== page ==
In a world where resources are becoming scarcer and improving everyone’s lives is a challenge, low-tech solutions can play a significant role in agriculture, especially for people growing food at home. Low-tech machines can be created with easy-to-find parts that are standardized and available worldwide. Low-tech tools are tough and can be repaired easily.
Unfortunately, many communities worldwide lack knowledge of low-tech solutions. That’s why it is now crucial to make this information available to everyone. The plans can be printed, laminated, waterproofed if needed and brought to the remote villages. A simple sun oven system built with some random simple pieces of food and an old window can be used to dry fruits and vegetables. This process allows Amazon villagers to bring specialty foods grown on their trees in their backyard forest garden to the market, where they can sell it for a premium price because it’s been sun-dried. This opens up the bottleneck in the market between the available food around the world and the people who should be eating it. Imagine if it could suddenly reach another rich country’s supermarket? Maybe there is too much for the local city, but a bio shop in a city center will definitely pay a premium for it. Looking at the amount of wasted food because of heat and time-to-market, I wanted to teach people how to transform food so that they can keep it longer, so it has time to reach a new consumer without getting spoiled.
For instance, Amazon and forest communities can learn to sundry fruits when it’s hot and sunny. If they don’t have a window, they can make it dry on palm-tree carpets or something like a chicken wire. Once a community creates these loops, they can earn and start to thrive. And they can keep their lifestyle in the forest and continue to supply the world with their otherwise disappearing biodiversity knowledge.
There are ways to create very low-tech nurseries. Remote communities can multiply trees and bring the young trees to plant on the city roofs and balconies, in the buffer zones between civilization and nature and into urban food forests. Governments should encourage the villagers to copy fruit trees and finance more nurseries until we redeploy maximal biodiversity on the planet.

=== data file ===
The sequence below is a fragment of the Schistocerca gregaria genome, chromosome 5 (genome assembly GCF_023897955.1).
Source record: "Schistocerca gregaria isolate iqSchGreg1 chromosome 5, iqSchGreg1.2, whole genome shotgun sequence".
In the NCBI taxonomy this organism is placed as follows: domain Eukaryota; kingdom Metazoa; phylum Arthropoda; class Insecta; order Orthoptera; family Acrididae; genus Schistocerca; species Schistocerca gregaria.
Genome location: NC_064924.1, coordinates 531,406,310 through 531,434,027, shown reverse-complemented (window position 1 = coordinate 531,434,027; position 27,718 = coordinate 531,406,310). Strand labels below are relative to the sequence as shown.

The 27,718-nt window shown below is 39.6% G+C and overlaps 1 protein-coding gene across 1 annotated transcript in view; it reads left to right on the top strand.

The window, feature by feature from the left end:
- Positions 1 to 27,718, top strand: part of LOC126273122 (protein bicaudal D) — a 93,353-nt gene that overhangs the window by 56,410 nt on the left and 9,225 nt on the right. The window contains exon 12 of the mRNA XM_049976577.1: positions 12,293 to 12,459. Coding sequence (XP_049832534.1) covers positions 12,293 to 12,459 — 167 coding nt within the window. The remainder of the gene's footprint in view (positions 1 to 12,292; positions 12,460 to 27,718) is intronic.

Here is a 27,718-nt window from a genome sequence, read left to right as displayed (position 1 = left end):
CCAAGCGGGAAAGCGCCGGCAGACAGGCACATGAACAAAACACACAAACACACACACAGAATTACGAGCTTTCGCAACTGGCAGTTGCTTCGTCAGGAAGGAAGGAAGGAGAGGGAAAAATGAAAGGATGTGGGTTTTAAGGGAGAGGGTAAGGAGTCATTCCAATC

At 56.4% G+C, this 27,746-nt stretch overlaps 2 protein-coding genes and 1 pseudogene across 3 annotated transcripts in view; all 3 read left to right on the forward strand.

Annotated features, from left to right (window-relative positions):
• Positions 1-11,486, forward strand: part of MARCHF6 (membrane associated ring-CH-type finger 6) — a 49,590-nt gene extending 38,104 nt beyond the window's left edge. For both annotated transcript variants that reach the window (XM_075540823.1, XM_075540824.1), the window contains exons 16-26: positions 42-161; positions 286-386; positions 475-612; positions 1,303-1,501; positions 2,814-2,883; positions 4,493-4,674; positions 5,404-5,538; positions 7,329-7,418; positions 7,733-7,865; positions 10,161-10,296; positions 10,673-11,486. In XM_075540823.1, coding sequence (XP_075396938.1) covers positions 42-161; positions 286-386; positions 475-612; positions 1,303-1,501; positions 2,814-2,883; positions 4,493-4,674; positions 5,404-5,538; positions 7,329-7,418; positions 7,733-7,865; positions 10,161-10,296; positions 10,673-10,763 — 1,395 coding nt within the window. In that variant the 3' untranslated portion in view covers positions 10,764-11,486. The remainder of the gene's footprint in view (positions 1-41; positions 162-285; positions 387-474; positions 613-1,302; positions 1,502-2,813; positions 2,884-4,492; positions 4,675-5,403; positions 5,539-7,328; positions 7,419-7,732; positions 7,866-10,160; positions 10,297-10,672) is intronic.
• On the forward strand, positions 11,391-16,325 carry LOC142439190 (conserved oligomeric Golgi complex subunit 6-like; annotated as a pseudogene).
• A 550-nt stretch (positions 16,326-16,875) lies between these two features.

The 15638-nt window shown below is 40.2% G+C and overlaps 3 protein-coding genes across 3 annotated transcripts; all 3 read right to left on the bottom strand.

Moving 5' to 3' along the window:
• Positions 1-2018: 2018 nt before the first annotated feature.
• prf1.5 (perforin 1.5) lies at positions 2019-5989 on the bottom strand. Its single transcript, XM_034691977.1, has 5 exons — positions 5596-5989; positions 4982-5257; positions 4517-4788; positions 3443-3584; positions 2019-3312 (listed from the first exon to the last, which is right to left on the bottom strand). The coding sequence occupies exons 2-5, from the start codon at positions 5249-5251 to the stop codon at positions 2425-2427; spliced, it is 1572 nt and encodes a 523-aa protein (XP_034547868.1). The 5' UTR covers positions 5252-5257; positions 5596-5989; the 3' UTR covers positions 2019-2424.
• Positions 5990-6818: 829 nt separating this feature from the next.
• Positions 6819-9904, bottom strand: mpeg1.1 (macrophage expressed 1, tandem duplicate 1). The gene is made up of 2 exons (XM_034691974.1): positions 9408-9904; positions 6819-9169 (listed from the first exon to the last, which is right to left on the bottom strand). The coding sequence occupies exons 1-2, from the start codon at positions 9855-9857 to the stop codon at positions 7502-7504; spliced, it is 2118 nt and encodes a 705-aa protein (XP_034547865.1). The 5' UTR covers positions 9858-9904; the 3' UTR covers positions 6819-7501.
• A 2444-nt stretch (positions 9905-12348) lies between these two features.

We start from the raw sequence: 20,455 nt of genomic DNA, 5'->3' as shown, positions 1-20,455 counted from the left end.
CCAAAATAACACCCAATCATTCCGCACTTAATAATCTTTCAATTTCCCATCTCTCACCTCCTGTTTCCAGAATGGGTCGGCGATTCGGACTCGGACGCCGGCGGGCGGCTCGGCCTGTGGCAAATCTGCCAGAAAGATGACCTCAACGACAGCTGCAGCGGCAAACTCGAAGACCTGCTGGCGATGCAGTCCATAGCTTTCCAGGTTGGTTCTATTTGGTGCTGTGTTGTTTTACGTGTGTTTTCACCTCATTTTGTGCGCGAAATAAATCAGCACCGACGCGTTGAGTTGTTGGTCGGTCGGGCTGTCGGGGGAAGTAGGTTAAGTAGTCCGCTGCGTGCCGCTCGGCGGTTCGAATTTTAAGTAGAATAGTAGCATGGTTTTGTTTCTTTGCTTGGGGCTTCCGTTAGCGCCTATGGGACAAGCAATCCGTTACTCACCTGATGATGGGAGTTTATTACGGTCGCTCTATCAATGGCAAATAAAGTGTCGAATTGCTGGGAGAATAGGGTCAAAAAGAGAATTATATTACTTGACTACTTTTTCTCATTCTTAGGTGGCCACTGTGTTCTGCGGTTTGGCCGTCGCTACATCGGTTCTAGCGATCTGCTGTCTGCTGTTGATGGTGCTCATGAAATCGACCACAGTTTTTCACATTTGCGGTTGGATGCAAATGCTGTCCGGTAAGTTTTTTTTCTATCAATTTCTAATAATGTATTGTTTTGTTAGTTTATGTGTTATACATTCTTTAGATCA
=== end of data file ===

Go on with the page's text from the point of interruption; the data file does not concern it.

Another low-tech solution from North Africa called the desert fridge needs to be deployed globally. It’s a big clay pot with another small clay pot inside and some sand between the two parts. Water is added in between the two parts, and when it evaporates because of the temperature difference between outside and inside, it cools down the inside of the pot. It’s a new-level fridge that needs no electricity and keeps food fresh for a long time. Implementing just these two technologies would greatly reduce world food waste.
The Low-Tech Lab research community has compiled a list of inventions that can be created using easily available materials and simple tools. The website is available in multiple languages, including English, French, Spanish, Portuguese, Italian, and German.
We think governments and international programs should incentivize the adoption of low-tech solutions by providing resources and support to communities to create copies of fruit, medicinal plants, and other valuable crops. With low-tech solutions, we create a sustainable food system that benefits both the planet and its people.
Low-tech solutions like the sun oven and the desert fridge offer a simple, accessible, and sustainable way to address the bottleneck in the food market and improve food security in communities around the world. By sharing assembling know-how when we travel to less privileged communities, we can empower people to take control of their food production and create a more resilient future. Niwamori.org encourages you to mobilize and contact the stakeholders of every country on the planet to make this free, extremely useful information available to the people.
The inventions list, the wiki : https://wiki.lowtechlab.org/wiki/Group:Low-tech_Lab
More about the lowtechlab: https://lowtechlab.org/en